For immediate release
||Jon Senderling, UTD
Kim Quirk, Texas Instruments
$40 Million Expansion Fueled by Grants From Key North Dallas Donors
DALLAS, Texas (March 22, 2001) - In a move that could lead to a significant increase in the pool of highly skilled technical talent available in Texas, The University of Texas at Dallas, one of the fastest-growing public universities in the country, today broke ground for construction of a 152,000-square-foot addition to its highly acclaimed Erik Jonsson School of Engineering and Computer Science.
The expansion, made possible in part by private contributions from several key North Texas donors, will nearly double the capacity for engineering students at the school to 5,000. The Erik Jonsson School, named for the late Dallas mayor and co-founder of Texas Instruments (TI), provides outstanding programs in electrical engineering, awards more computer science degrees than any other university in Texas and was the first school in the country to offer a degree in telecommunications engineering.
Contributors to the expansion program include the Texas Instruments Foundation, Zyvex and Mrs. Eugene McDermott, widow of another TI co-founder, $2.5 million each; Alcatel Americas and Ericsson Corporation, $1 million each; Fujitsu Network Communications, $500,000; and the Meadows Foundation, $350,000. Those donations were matched by grants from the University of Texas Board of Regents and supplemented by other fund-raising efforts by UTD, bringing the total available for the expansion to $40 million.
"UTD has become a jewel in the crown of the economic development of North Texas by providing some of the area's most outstanding engineers," said Tom Engibous, TI chairman, president and CEO. "The grant from the Texas Instruments Foundation builds on our longstanding relationship with the university. We view this as an investment not just in UTD, but in the long-term economic growth of Texas."
UTD President Dr. Franklyn Jenifer said that the addition to the engineering and computer science school would enable the university "to attract more high-quality students and, in turn, to produce more high-quality graduates for both the public and private sectors."
"UTD's genesis was the result of the creativity and generosity of local leaders who believed we needed a top-flight engineering program. That foresight led us to where we are today - a unique public/private partnership that benefits this region and the entire state," Dr. Jenifer said.
Between 1993 and 1998, employment in technology-related fields jumped by 48 percent in Texas, and more than 132,000 new jobs were created that required advanced skills. Yet during that period, the number of high-tech graduates from public universities in the state grew by less than 10 percent. Today, there are an estimated 34,000 vacancies in skilled positions in Texas' technology sector.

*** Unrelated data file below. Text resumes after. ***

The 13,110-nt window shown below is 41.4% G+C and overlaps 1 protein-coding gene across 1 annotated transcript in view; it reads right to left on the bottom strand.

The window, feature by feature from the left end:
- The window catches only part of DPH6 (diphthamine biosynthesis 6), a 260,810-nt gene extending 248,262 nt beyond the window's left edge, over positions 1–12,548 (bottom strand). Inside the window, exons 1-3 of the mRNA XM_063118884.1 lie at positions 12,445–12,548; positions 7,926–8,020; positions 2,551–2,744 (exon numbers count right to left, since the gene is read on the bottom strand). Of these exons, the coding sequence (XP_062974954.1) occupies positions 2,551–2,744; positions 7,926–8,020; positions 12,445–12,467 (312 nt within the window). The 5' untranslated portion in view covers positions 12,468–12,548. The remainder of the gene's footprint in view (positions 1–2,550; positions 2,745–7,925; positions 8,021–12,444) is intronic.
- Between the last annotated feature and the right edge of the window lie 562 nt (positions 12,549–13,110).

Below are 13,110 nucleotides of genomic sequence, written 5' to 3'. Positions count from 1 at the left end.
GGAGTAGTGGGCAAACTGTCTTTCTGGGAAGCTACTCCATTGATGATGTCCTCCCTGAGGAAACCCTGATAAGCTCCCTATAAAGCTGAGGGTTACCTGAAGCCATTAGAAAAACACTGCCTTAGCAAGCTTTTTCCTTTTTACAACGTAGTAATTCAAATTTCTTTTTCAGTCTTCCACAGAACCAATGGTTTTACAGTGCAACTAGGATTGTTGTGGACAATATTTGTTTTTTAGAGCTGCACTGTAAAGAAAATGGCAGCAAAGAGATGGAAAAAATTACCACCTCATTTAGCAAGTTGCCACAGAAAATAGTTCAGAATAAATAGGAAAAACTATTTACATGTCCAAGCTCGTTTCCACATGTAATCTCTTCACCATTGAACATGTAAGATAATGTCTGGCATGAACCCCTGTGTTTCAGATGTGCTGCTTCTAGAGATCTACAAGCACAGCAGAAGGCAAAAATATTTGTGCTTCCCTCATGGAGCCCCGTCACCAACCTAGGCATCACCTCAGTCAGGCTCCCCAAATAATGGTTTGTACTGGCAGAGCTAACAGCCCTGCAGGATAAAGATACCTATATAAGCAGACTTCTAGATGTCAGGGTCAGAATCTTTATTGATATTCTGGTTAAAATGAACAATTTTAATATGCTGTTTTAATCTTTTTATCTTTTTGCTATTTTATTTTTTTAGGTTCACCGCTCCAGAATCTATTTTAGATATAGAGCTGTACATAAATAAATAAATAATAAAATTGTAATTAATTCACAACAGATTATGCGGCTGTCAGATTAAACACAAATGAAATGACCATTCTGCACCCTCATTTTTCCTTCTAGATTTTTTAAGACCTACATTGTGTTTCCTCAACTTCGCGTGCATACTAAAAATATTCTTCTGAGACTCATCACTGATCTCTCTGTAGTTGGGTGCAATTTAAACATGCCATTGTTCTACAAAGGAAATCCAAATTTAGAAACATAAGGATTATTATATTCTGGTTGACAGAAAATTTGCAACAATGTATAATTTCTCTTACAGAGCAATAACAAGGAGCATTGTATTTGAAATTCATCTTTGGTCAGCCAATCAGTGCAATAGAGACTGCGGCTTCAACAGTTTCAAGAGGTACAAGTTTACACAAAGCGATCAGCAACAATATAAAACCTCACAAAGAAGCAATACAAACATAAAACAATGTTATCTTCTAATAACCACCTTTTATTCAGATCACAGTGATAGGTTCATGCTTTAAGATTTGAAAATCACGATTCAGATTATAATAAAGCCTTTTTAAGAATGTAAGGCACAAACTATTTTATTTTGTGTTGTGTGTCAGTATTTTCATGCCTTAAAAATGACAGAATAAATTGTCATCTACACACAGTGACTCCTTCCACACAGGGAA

The Telecom Corridor(, the defined geographic region near UTD, is expected to add 40,000 jobs by 2010, according to the North Texas Council of Governments. The Corridor, which has one of the highest concentrations of telecommunications and technology companies in the world, has been key in developing leading-edge broadband technologies that are critical to higher speed connections to the Internet and increasingly mobile connectivity. UTD's research and partnership efforts have been important factors in the region's success.
The Erik Jonsson School of Engineering and Computer Science currently has an enrollment of 3,000 students, of which 63 percent are undergraduates. While most engineering schools have had flat or declining growth rates in recent years, UTD has increased its number of engineering graduates at an annual compounded growth rate of 17 percent over the past five years.
UTD is attractive because of its high-quality faculty, mentoring program, research efforts and internships with local companies. Of the 356 freshmen enrolled in the fall 2000 semester at the engineering school, 40 percent scored in the 1400 range on the Scholastic Aptitude Test. The new building, which will be completed in July 2002, will be a three-story structure that is architecturally compatible with the existing engineering facility and will contain state-of-the-art classrooms and equipment. The first floor will house a student services center, a 150-seat computer lab, classrooms and an auditorium. Upper floors will contain offices and labs.
Erik Jonsson, Eugene McDermott and a third co-founder of Texas Instruments, Cecil Green, established the Graduate Research Center of the Southwest (later renamed the Southwest Center for Advanced Studies) in 1961. That center provided the foundation for the establishment by the state of The University of Texas at Dallas in 1969.
The University of Texas at Dallas provides outstanding education and research programs from the freshman through doctoral level and ranks among the top Texas public institutions in terms of student achievement and faculty research. For more information, please visit the university's web site at www.utdallas.edu.
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This page last updated April 5, 2001